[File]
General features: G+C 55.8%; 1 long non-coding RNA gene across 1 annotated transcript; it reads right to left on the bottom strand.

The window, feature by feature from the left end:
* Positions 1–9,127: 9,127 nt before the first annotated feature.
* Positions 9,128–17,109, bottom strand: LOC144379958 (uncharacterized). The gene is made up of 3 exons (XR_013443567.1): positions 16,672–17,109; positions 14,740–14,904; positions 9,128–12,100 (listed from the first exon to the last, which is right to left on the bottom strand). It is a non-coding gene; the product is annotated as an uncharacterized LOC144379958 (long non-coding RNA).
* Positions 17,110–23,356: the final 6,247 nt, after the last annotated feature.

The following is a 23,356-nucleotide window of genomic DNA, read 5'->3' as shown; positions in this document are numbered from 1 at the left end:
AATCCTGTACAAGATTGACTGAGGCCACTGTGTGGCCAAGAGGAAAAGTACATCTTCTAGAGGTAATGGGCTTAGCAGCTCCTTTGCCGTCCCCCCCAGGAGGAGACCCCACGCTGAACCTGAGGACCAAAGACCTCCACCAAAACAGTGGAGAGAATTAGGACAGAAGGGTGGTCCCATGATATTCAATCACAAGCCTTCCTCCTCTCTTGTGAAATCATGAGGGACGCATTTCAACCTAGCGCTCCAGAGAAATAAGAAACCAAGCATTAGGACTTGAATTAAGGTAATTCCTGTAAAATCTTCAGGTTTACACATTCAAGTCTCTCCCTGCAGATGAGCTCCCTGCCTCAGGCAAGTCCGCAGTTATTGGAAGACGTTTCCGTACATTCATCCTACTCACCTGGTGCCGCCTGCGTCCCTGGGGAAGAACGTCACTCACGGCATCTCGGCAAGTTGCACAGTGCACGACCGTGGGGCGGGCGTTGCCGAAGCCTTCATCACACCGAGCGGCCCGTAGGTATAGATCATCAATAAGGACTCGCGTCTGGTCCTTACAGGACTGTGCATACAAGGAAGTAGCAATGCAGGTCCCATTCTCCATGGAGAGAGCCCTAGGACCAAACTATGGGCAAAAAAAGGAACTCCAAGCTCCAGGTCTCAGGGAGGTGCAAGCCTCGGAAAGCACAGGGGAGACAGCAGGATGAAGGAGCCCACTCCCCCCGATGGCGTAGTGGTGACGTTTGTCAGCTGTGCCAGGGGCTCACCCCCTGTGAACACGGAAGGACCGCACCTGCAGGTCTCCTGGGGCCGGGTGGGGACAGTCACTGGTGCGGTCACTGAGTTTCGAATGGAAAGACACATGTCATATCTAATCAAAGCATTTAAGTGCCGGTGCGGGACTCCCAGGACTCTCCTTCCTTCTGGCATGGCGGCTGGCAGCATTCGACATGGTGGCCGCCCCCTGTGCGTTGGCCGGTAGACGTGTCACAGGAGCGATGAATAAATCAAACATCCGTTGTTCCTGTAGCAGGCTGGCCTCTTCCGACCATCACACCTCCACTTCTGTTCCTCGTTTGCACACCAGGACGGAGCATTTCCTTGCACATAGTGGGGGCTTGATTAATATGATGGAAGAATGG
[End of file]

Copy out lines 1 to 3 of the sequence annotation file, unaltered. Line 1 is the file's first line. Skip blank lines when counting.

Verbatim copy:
General features: G+C 55.8%; 1 long non-coding RNA gene across 1 annotated transcript; it reads right to left on the bottom strand.

The window, feature by feature from the left end:
* Positions 1–9,127: 9,127 nt before the first annotated feature.